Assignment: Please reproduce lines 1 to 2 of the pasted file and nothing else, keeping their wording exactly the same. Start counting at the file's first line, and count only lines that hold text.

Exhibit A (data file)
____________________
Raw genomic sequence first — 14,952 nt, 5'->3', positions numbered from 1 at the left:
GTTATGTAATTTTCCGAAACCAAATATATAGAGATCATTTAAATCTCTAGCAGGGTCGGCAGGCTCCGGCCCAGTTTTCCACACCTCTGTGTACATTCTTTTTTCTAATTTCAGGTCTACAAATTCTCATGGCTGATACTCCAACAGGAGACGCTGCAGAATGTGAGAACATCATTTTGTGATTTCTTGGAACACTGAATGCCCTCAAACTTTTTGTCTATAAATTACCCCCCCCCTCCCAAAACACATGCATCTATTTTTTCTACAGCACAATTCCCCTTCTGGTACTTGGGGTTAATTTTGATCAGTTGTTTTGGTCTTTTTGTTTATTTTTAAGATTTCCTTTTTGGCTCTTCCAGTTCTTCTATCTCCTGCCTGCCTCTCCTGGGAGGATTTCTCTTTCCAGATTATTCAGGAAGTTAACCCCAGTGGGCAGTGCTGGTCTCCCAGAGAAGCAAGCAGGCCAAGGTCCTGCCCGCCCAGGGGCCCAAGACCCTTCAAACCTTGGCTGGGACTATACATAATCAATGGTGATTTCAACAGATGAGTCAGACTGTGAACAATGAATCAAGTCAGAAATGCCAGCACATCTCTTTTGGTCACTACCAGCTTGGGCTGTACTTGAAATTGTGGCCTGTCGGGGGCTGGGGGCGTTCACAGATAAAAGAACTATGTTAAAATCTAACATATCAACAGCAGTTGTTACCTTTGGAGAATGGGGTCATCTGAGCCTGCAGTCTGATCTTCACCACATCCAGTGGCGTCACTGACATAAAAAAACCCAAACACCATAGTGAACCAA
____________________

Raw genomic sequence first — 14,952 nt, 5'->3', positions numbered from 1 at the left:
GTTATGTAATTTTCCGAAACCAAATATATAGAGATCATTTAAATCTCTAGCAGGGTCGGCAGGCTCCGGCCCAGTTTTCCACACCTCTGTGTACATTCTTTTTTCTAATTTCAGGTCTACAAATTCTCATGGCTGATACTCCAACAGGAGACGCTGCAGAATGTGAGAACATCATTTTGTGATTTCTTGGAACACTGAATGCCCTCAAACTTTTTGTCTATAAATTACCCCCCCCCTCCCAAAACACATGCATCTATTTTTTCTACAGCACAATTCCCCTTCTGGTACTTGGGGTTAATTTTGATCAGTTGTTTTGGTCTTTTTGTTTATTTTTAAGATTTCCTTTTTGGCTCTTCCAGTTCTTCTATCTCCTGCCTGCCTCTCCTGGGAGGATTTCTCTTTCCAGATTATTCAGGAAGTTAACCCCAGTGGGCAGTGCTGGTCTCCCAGAGAAGCAAGCAGGCCAAGGTCCTGCCCGCCCAGGGGCCCAAGACCCTTCAAACCTTGGCTGGGACTATACATAATCAATGGTGATTTCAACAGATGAGTCAGACTGTGAACAATGAATCAAGTCAGAAATGCCAGCACATCTCTTTTGGTCACTACCAGCTTGGGCTGTACTTGAAATTGTGGCCTGTCGGGGGCTGGGGGCGTTCACAGATAAAAGAACTATGTTAAAATCTAACATATCAACAGCAGTTGTTACCTTTGGAGAATGGGGTCATCTGAGCCTGCAGTCTGATCTTCACCACATCCAGTGGCGTCACTGACATAAAAAAACCCAAACACCATAGTGAACCAA